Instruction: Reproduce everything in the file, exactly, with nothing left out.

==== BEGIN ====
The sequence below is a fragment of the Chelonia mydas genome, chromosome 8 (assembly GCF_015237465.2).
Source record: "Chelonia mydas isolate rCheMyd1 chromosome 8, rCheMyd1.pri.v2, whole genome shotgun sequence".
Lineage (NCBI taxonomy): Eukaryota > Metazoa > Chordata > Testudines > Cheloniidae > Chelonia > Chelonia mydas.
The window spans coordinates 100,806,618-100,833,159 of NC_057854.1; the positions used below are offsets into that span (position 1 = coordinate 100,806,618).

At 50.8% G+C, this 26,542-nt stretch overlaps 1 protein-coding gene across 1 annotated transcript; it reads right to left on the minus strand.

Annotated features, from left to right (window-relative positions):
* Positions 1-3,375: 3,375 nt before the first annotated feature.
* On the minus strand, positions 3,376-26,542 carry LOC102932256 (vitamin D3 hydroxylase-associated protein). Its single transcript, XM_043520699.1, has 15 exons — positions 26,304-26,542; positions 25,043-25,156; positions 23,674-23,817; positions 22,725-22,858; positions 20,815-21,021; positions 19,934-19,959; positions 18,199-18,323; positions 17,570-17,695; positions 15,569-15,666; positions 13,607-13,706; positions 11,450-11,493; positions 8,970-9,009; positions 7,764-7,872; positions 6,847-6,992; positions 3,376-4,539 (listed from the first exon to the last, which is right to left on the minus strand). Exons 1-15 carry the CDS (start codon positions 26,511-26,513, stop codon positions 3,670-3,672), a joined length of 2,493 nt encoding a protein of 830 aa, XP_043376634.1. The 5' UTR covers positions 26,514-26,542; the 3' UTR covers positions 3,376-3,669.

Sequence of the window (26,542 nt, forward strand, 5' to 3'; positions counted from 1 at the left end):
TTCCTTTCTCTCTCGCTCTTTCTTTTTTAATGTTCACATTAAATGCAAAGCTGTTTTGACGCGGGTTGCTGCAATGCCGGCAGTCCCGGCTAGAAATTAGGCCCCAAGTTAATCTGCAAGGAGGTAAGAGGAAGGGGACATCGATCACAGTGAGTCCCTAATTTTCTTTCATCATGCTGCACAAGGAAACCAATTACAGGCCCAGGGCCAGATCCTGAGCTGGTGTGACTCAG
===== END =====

The sequence below is a fragment of the Chelonia mydas genome, chromosome 8 (assembly GCF_015237465.2).
Source record: "Chelonia mydas isolate rCheMyd1 chromosome 8, rCheMyd1.pri.v2, whole genome shotgun sequence".
Lineage (NCBI taxonomy): Eukaryota > Metazoa > Chordata > Testudines > Cheloniidae > Chelonia > Chelonia mydas.
The window spans coordinates 100,806,618-100,833,159 of NC_057854.1; the positions used below are offsets into that span (position 1 = coordinate 100,806,618).

At 50.8% G+C, this 26,542-nt stretch overlaps 1 protein-coding gene across 1 annotated transcript; it reads right to left on the minus strand.

Annotated features, from left to right (window-relative positions):
* Positions 1-3,375: 3,375 nt before the first annotated feature.
* On the minus strand, positions 3,376-26,542 carry LOC102932256 (vitamin D3 hydroxylase-associated protein). Its single transcript, XM_043520699.1, has 15 exons — positions 26,304-26,542; positions 25,043-25,156; positions 23,674-23,817; positions 22,725-22,858; positions 20,815-21,021; positions 19,934-19,959; positions 18,199-18,323; positions 17,570-17,695; positions 15,569-15,666; positions 13,607-13,706; positions 11,450-11,493; positions 8,970-9,009; positions 7,764-7,872; positions 6,847-6,992; positions 3,376-4,539 (listed from the first exon to the last, which is right to left on the minus strand). Exons 1-15 carry the CDS (start codon positions 26,511-26,513, stop codon positions 3,670-3,672), a joined length of 2,493 nt encoding a protein of 830 aa, XP_043376634.1. The 5' UTR covers positions 26,514-26,542; the 3' UTR covers positions 3,376-3,669.

Sequence of the window (26,542 nt, forward strand, 5' to 3'; positions counted from 1 at the left end):
TTCCTTTCTCTCTCGCTCTTTCTTTTTTAATGTTCACATTAAATGCAAAGCTGTTTTGACGCGGGTTGCTGCAATGCCGGCAGTCCCGGCTAGAAATTAGGCCCCAAGTTAATCTGCAAGGAGGTAAGAGGAAGGGGACATCGATCACAGTGAGTCCCTAATTTTCTTTCATCATGCTGCACAAGGAAACCAATTACAGGCCCAGGGCCAGATCCTGAGCTGGTGTGACTCAG